“He got his diploma just in time for Orange and Seminole [school districts] to lay off 3,000 teachers,” she said. “He finally got a job at the age of 62, riding his bicycle as a courier in downtown Orlando. It was a very dangerous job. He had three accidents … and I never knew when he left in the morning if I’d see him again at night. We blew through his IRA, and … we ended up selling everything we had, except the house, which we couldn’t sell in that market anyway.”
They only returned from Panama in 2014, when they were able to get coverage through the insurance exchange set up under the ACA.
“If they shred [the current plan] like they’re supposed to, we’re going to be hightailing it out of here,” she said, “because dealing with the health care [costs] and insurance makes you sick.”
LA Times: She voted for Trump. Now she fears losing the Obamacare plan that saved her life
Kathy Watson was anxious about her health coverage even before she woke up gasping for breath last month and drove herself to the emergency room with a flare-up in her heart condition.
After struggling for years without insurance, the 55-year-old former small-business owner — who has battled diabetes, high blood pressure and two cancers — credits Obamacare with saving her life.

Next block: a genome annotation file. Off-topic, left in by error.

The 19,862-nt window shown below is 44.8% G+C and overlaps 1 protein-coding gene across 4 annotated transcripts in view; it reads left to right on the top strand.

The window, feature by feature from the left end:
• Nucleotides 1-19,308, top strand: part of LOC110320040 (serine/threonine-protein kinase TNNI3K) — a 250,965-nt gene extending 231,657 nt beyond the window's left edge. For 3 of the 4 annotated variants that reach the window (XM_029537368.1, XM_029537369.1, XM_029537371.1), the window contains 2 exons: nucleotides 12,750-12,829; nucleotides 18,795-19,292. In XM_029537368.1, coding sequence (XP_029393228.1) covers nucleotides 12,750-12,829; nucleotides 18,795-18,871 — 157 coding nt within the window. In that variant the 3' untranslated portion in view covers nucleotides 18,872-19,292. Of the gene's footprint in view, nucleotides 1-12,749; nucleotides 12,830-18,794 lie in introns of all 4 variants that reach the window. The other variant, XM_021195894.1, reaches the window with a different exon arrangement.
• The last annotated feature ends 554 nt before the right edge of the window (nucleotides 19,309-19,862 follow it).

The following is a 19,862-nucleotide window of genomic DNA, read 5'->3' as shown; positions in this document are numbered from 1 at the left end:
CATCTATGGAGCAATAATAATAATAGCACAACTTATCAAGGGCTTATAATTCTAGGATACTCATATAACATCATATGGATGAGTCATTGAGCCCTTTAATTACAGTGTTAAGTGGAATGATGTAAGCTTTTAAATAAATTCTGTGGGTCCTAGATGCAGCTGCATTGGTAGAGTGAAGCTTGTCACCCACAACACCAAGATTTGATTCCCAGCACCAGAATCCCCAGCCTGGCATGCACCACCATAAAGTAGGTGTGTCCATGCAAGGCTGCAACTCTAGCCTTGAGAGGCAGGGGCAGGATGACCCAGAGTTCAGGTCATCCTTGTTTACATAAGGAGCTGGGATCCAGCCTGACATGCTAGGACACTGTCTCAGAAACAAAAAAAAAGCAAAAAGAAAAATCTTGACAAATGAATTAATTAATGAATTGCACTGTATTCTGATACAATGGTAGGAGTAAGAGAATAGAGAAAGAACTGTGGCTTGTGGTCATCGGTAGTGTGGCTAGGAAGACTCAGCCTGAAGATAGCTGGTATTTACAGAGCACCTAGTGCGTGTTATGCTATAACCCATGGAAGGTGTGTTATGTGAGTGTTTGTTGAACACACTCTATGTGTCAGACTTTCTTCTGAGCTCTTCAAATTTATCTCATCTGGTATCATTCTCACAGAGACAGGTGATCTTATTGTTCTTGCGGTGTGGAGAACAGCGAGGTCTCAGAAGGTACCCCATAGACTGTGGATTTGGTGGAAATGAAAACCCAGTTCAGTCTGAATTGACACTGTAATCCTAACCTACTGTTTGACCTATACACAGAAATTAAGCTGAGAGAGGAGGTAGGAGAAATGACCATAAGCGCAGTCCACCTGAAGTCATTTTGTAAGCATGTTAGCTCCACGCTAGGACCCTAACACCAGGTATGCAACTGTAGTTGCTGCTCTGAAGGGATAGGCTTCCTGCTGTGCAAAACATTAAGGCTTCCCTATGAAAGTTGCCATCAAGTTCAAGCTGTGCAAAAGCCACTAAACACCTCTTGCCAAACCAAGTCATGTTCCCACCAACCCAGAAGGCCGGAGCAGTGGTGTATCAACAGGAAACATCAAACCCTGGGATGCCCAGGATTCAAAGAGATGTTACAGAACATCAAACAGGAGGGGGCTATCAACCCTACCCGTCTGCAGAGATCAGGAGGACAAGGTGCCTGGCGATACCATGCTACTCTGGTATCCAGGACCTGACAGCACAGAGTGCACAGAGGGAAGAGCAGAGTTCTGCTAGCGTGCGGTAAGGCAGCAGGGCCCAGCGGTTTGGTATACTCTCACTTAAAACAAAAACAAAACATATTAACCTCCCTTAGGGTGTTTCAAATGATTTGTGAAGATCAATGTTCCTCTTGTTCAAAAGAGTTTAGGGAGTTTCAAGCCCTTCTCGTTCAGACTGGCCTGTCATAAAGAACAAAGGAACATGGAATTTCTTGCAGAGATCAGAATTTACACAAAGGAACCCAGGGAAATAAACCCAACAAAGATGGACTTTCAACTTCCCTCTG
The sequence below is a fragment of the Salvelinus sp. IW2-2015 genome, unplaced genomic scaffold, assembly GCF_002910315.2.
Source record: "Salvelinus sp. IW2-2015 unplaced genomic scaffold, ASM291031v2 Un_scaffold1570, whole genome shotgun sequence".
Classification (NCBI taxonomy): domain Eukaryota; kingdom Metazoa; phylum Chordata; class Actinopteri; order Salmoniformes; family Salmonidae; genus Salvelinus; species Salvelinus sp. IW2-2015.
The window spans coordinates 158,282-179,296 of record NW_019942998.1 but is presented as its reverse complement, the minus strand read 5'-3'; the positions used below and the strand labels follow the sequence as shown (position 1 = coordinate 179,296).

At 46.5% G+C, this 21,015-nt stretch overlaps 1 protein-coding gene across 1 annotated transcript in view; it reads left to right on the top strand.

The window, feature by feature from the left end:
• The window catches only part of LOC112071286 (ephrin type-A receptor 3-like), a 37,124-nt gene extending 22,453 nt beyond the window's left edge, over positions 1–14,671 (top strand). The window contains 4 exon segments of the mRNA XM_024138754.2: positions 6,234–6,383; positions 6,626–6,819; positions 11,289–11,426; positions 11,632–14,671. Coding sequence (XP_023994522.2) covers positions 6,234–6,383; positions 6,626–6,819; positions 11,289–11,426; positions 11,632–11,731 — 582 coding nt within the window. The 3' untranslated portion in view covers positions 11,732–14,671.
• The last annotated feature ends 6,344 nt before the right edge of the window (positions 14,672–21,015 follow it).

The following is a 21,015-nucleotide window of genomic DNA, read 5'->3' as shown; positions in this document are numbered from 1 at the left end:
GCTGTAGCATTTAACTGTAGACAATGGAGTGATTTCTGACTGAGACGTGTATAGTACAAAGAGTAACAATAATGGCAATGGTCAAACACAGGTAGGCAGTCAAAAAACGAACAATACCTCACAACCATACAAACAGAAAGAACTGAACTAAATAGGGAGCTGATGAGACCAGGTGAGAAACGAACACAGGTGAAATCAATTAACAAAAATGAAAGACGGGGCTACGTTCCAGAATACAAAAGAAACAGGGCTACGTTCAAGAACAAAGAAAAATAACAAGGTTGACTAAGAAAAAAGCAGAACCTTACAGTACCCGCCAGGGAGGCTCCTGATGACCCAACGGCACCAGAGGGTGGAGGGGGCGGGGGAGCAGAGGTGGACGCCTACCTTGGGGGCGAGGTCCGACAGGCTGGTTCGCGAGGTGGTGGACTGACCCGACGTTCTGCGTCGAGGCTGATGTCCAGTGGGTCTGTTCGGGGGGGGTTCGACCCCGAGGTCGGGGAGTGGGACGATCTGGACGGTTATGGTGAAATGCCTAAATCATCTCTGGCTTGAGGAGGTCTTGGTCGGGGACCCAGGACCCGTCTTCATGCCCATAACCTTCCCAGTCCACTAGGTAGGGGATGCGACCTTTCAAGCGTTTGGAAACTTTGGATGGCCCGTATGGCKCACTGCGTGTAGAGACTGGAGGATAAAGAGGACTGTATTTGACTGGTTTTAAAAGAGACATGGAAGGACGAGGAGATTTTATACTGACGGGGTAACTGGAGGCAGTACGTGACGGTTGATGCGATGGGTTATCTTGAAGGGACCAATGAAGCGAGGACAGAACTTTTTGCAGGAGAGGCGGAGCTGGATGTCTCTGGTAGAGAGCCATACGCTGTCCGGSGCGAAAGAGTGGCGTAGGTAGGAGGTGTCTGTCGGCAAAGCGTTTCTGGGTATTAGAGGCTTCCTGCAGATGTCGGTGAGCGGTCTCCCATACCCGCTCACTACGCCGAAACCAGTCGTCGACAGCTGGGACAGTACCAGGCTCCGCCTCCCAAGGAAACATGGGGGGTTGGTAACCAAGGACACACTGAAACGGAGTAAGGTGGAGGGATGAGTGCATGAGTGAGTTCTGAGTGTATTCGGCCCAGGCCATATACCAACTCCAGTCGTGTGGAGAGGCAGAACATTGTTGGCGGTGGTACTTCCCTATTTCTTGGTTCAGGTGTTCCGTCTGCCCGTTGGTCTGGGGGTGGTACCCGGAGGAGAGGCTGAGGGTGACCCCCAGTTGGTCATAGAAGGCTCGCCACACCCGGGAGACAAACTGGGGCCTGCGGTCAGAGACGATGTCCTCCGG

Watson, a proud, salty woman who was uninsurable a few years ago, isn’t ready to renounce Trump. But she’s increasingly frustrated by his vague promises to replace Obamacare with something better.
“I’ve been through enough,” Watson said recently, sitting on the patio outside her mobile home, down a sandy road in a rural corner of northern Florida. “I don’t want to go back.”
Atlanta Journal-Constitution : Trump voters in South Georgia come to terms with GOP health plan
Kenneth Peek had a rough year. The South Georgia farm where he and his wife grow corn, wheat and soybeans faced a drought and lost money in 2016. So he’s working construction jobs to make ends meet.